“My dear child,” said Mr. Vivyan, as the time came nearer for Arthur to go to bed, “you don’t know what it is to your mother and to me to leave you; but we hope you will be happy by and by, for your aunt will be very kind to you, and will love you very much. She lives in a very nice part of the country. You may be sure, Arthur, we should be quite certain that every one would be kind to you.”

“Do you mean that I am to live with some other person?” asked Arthur listlessly.

“Yes, with my sister; that is, your aunt.”

It did not seem to matter very much to Arthur just then where he was going, or what was to become of him. He knew his father and mother were going away, and that he was to be left all alone, quite alone it seemed to him, and a very desolate, forlorn feeling fell over his heart, and seemed to make him feel numbed and heavy.

“Good night, my own dear mother,” said Arthur, as he took his candle. He was not crying, and there was almost a little wan smile on his face as he said it, making him look very different from the bright, joyous boy who generally threw his arms around her neck with an embrace, which was most emphatic as well as affectionate. He did not know how her heart was aching for him, and he knew still less of the pain his father felt, but could not show.

As Arthur sunk on his knees that night by the side of his little bed where the firelight was brightening and glowing, a deep sob came up from the very depths of his heart; and when he tried to pray, all he could say was, “O God, take care of me; for there is nobody else.”

Arthur knew what it was to have put his trust in the Saviour of the world, but hitherto everything had been so bright, and things had come and gone so smoothly, that he had not thought much about Him. He stayed awake a very long time, waiting to see if his mother would come and talk to him, as she very often did when there was anything to say. He did not know what had passed when he had left the library, that his mother’s head had sunk low, and her heart had shed the tears that he had not seen, and that now came flowing from her eyes. And he did not know that she was utterly unfit to speak to any one, so that when she stopped at his door, and seemed to be going in, his father had said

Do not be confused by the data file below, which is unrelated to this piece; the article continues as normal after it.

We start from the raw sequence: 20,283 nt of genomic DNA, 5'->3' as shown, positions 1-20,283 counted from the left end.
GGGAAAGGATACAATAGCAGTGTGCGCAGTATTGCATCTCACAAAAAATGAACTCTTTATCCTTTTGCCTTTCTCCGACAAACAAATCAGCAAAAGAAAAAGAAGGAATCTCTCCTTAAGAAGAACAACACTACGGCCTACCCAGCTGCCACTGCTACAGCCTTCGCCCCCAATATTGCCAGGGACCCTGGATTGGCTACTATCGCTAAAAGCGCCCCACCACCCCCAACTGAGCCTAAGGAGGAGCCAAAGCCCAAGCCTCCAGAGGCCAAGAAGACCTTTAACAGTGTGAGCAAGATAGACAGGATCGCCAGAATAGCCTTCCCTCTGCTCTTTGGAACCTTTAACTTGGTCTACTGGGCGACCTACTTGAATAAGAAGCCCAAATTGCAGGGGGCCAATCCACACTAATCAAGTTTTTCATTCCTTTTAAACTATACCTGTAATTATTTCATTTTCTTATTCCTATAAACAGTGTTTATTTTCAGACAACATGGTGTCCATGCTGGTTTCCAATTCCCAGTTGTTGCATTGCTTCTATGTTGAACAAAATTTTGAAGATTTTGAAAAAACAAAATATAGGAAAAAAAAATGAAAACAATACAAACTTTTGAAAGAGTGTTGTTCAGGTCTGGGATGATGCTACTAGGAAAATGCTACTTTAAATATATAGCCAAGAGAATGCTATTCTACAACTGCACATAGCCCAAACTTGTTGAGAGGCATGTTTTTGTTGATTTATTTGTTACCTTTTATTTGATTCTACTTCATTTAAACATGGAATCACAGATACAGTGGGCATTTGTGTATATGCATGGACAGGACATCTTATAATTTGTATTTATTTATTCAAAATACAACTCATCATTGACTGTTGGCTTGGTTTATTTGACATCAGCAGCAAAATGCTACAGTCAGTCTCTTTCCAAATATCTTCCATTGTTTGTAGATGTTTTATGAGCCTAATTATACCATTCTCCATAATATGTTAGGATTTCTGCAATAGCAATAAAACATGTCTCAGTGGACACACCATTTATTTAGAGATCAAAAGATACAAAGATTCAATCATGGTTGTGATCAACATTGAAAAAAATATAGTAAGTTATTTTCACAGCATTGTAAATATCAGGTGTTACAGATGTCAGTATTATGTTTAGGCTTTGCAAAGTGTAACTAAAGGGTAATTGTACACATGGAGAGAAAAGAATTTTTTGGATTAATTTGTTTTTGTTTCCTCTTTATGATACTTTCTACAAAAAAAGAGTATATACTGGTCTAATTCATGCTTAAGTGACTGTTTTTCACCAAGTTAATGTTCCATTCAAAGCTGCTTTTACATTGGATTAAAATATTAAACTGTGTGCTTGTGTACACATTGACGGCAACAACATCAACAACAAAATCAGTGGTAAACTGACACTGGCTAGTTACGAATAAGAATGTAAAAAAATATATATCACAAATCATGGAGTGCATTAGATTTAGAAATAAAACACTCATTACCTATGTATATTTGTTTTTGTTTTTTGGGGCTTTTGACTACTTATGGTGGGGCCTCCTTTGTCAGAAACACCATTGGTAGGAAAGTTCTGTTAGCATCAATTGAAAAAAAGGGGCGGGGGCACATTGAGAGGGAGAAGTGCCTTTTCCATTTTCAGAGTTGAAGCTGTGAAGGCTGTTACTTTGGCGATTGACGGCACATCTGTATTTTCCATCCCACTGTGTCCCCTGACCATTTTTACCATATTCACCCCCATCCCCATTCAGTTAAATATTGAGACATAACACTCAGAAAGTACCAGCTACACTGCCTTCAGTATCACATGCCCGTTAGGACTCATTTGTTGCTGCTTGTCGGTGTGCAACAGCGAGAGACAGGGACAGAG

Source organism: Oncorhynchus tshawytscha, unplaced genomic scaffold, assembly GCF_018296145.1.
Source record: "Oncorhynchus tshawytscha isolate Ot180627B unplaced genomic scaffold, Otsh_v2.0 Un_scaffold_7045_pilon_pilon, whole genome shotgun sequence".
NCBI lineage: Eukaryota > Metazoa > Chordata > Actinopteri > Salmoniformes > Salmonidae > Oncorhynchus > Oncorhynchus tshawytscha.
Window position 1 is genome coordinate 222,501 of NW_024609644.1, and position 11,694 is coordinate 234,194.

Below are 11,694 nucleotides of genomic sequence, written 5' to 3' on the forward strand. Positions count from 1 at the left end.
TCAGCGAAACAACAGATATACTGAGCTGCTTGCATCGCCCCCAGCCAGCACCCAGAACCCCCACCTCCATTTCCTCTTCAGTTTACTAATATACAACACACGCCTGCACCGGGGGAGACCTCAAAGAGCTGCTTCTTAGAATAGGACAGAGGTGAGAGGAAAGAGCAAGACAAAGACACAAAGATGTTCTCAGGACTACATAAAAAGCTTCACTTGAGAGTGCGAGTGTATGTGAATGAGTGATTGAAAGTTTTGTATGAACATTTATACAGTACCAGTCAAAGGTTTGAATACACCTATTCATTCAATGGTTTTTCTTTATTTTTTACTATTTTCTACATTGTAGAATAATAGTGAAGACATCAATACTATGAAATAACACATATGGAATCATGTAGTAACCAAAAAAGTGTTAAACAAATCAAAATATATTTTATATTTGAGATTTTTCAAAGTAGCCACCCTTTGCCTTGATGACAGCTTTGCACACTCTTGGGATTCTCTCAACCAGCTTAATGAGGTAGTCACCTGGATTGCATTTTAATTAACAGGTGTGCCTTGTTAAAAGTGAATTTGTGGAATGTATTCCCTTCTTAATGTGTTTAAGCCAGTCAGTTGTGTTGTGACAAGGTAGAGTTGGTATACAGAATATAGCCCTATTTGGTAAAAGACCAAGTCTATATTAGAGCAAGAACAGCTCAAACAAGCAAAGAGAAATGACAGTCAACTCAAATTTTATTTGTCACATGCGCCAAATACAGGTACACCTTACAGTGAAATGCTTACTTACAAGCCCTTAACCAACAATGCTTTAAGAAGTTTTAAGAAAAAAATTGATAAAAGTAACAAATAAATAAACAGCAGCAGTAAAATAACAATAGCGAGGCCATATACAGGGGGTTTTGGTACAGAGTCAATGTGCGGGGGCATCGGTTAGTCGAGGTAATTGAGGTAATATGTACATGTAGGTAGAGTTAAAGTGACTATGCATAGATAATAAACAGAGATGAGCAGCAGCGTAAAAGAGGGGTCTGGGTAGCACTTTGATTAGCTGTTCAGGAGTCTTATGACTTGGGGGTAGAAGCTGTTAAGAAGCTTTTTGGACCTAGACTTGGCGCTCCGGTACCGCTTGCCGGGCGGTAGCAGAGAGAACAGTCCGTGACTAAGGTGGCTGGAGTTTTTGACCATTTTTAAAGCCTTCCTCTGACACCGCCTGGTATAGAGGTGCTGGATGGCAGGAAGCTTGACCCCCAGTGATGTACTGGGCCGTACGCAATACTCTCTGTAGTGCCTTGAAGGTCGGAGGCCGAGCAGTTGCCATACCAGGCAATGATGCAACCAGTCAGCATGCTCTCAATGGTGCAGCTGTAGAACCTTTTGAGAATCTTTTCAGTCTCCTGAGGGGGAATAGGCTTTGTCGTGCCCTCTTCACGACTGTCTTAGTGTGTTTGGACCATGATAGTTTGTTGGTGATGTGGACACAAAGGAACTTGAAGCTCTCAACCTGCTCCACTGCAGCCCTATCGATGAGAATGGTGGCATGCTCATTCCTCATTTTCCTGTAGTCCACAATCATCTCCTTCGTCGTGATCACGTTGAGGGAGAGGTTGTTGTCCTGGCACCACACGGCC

“No, Louisa, you must not; I will go and tell him that you would come, but that you can’t.”

So that was how it was when Arthur heard his bedroom door open, and looked round with an eager longing in his eye. He sunk back again on his pillow when he saw that it was his father that was coming towards him, and he lay there quite quietly without moving, so that Mr. Vivyan almost thought he was asleep.

“Arthur,” he said, “your mother wished me to tell you that she would have come to see you herself, only she was not able. You know, my dear little boy, she is quite ill with the thought of your trouble; and won’t you try and be cheerful, for I am sure you would not like to make her ill, would you, Arthur?”

“No, father,” said Arthur, in a very quiet voice, without lifting his head or looking up.

“Good night, my child,” said his father, stooping down and kissing him; and then as he took his candle and went away from the room he said to himself, “He is a very strange boy very strange indeed. After all, I don’t think he takes it so very much to heart as Louisa imagines.”

But he did not know. When Arthur heard his door shut, and when he knew that no one would come in again, the storm began, and it was a storm of passion when sorrow, and anger, and affection all raged together.

Arthur had always been a passionate child, and now the wild tempest that nobody saw showed plainly his uncontrolled feelings. “Oh, dear! oh, dear! what shall I do?” moaned the poor child to himself, tossing on his bed. “And am I making mamma ill too? But how can I help it? How can I help it? I can’t help being most frightfully miserable; yes, and angry too. I am angry. Why did he come back from India to take mother away? I don’t believe she wants to go. Yes, I suppose she does though. Oh, I wish, I wish he had never come back from India! Everything has gone wrong since. I don’t love him one bit. I wish, oh, I wish it was as it used to be once!”

Poor Arthur, he sobbed and moaned until he was tired, and the knowledge that he was very wicked did not certainly make him happier.

He sobbed himself to sleep that night, and when the morning sunbeams stole into the room and lighted on the white curtains of his bed, he awoke with a dull, desolate feeling of a great pain in his heart.